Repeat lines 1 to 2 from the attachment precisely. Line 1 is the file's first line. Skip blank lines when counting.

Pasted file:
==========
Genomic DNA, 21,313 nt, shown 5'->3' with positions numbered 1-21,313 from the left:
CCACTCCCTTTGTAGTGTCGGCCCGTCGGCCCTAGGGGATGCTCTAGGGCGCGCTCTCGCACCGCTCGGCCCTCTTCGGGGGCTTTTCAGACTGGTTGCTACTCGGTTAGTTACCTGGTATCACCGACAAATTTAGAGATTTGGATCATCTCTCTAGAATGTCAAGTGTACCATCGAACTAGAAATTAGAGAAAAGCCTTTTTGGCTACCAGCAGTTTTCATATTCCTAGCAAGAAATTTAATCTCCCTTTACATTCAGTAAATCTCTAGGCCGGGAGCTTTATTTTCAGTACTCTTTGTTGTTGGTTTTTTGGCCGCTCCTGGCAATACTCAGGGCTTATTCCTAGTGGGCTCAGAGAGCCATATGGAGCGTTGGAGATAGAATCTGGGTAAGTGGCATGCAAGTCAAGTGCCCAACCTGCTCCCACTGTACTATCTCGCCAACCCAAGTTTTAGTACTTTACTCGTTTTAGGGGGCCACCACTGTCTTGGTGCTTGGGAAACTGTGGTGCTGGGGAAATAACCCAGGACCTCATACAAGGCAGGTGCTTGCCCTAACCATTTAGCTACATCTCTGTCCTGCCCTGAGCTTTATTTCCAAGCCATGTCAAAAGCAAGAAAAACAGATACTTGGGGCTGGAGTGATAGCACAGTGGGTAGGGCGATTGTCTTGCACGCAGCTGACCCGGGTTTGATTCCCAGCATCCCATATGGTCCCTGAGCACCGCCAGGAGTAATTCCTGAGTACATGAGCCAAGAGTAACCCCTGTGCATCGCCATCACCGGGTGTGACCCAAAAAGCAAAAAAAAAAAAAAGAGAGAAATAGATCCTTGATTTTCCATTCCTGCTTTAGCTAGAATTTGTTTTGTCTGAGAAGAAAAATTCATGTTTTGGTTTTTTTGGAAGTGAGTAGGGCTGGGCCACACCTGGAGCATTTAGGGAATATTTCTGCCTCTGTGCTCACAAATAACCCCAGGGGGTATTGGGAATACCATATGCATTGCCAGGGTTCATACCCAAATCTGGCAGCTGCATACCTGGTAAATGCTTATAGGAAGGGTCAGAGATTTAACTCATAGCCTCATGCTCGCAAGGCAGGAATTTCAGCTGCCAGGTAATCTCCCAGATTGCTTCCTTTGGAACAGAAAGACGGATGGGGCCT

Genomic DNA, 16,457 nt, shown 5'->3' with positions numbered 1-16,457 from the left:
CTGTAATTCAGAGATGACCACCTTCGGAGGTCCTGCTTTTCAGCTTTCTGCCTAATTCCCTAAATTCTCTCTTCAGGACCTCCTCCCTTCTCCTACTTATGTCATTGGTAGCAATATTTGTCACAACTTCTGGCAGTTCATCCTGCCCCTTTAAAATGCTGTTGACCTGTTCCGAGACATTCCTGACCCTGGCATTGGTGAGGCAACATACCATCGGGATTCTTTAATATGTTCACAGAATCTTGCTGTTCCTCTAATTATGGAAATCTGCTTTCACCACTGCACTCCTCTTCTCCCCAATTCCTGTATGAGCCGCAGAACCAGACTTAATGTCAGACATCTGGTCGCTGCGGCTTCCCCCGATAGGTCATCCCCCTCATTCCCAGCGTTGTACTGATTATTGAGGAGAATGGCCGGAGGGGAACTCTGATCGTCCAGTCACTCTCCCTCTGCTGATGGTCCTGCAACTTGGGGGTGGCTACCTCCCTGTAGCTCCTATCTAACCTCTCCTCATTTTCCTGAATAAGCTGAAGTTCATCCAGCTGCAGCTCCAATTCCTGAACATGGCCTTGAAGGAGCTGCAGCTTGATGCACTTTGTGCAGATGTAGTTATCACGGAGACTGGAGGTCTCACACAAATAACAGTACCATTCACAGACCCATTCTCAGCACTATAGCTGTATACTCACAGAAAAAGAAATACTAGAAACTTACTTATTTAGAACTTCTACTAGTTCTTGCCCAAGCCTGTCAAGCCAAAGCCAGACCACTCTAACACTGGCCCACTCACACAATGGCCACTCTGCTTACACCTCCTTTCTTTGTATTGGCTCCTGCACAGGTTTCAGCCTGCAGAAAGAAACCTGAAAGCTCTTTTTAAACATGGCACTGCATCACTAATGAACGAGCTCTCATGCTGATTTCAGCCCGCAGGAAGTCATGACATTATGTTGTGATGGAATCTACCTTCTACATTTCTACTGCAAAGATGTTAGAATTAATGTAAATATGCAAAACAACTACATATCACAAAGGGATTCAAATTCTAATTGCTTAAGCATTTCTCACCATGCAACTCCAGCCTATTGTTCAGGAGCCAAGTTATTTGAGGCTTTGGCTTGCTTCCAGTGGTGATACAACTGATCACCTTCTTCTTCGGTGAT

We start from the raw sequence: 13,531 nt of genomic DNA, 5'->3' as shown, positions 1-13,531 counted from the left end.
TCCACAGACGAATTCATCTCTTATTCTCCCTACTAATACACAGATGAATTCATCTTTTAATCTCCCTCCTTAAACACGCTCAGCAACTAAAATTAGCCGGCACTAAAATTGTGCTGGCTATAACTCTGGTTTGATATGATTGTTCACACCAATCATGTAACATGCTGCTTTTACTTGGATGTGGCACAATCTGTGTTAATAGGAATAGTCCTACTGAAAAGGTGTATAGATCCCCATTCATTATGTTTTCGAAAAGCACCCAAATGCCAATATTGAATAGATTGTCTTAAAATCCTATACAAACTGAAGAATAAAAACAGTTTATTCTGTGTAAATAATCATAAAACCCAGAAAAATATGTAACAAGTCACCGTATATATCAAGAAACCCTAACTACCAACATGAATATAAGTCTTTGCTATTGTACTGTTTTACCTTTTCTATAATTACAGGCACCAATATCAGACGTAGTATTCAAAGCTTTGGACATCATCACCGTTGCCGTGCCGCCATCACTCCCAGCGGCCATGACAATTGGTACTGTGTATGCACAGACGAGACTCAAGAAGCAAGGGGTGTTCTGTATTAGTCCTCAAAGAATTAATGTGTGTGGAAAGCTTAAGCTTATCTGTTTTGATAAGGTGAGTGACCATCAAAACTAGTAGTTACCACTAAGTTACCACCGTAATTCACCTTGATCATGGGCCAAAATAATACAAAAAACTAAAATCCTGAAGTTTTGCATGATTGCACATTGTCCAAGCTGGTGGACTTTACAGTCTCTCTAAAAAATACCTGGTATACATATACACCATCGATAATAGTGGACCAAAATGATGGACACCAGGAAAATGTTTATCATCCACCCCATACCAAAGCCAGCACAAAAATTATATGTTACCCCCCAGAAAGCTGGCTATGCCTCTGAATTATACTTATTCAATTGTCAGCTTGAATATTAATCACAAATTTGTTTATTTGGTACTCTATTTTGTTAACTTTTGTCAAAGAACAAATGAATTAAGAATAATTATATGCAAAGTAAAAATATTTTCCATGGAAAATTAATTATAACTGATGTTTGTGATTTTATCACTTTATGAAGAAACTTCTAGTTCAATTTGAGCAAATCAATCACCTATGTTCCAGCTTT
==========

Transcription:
Genomic DNA, 21,313 nt, shown 5'->3' with positions numbered 1-21,313 from the left:
CCACTCCCTTTGTAGTGTCGGCCCGTCGGCCCTAGGGGATGCTCTAGGGCGCGCTCTCGCACCGCTCGGCCCTCTTCGGGGGCTTTTCAGACTGGTTGCTACTCGGTTAGTTACCTGGTATCACCGACAAATTTAGAGATTTGGATCATCTCTCTAGAATGTCAAGTGTACCATCGAACTAGAAATTAGAGAAAAGCCTTTTTGGCTACCAGCAGTTTTCATATTCCTAGCAAGAAATTTAATCTCCCTTTACATTCAGTAAATCTCTAGGCCGGGAGCTTTATTTTCAGTACTCTTTGTTGTTGGTTTTTTGGCCGCTCCTGGCAATACTCAGGGCTTATTCCTAGTGGGCTCAGAGAGCCATATGGAGCGTTGGAGATAGAATCTGGGTAAGTGGCATGCAAGTCAAGTGCCCAACCTGCTCCCACTGTACTATCTCGCCAACCCAAGTTTTAGTACTTTACTCGTTTTAGGGGGCCACCACTGTCTTGGTGCTTGGGAAACTGTGGTGCTGGGGAAATAACCCAGGACCTCATACAAGGCAGGTGCTTGCCCTAACCATTTAGCTACATCTCTGTCCTGCCCTGAGCTTTATTTCCAAGCCATGTCAAAAGCAAGAAAAACAGATACTTGGGGCTGGAGTGATAGCACAGTGGGTAGGGCGATTGTCTTGCACGCAGCTGACCCGGGTTTGATTCCCAGCATCCCATATGGTCCCTGAGCACCGCCAGGAGTAATTCCTGAGTACATGAGCCAAGAGTAACCCCTGTGCATCGCCATCACCGGGTGTGACCCAAAAAGCAAAAAAAAAAAAAAGAGAGAAATAGATCCTTGATTTTCCATTCCTGCTTTAGCTAGAATTTGTTTTGTCTGAGAAGAAAAATTCATGTTTTGGTTTTTTTGGAAGTGAGTAGGGCTGGGCCACACCTGGAGCATTTAGGGAATATTTCTGCCTCTGTGCTCACAAATAACCCCAGGGGGTATTGGGAATACCATATGCATTGCCAGGGTTCATACCCAAATCTGGCAGCTGCATACCTGGTAAATGCTTATAGGAAGGGTCAGAGATTTAACTCATAGCCTCATGCTCGCAAGGCAGGAATTTCAGCTGCCAGGTAATCTCCCAGATTGCTTCCTTTGGAACAGAAAGACGGATGGGGCCT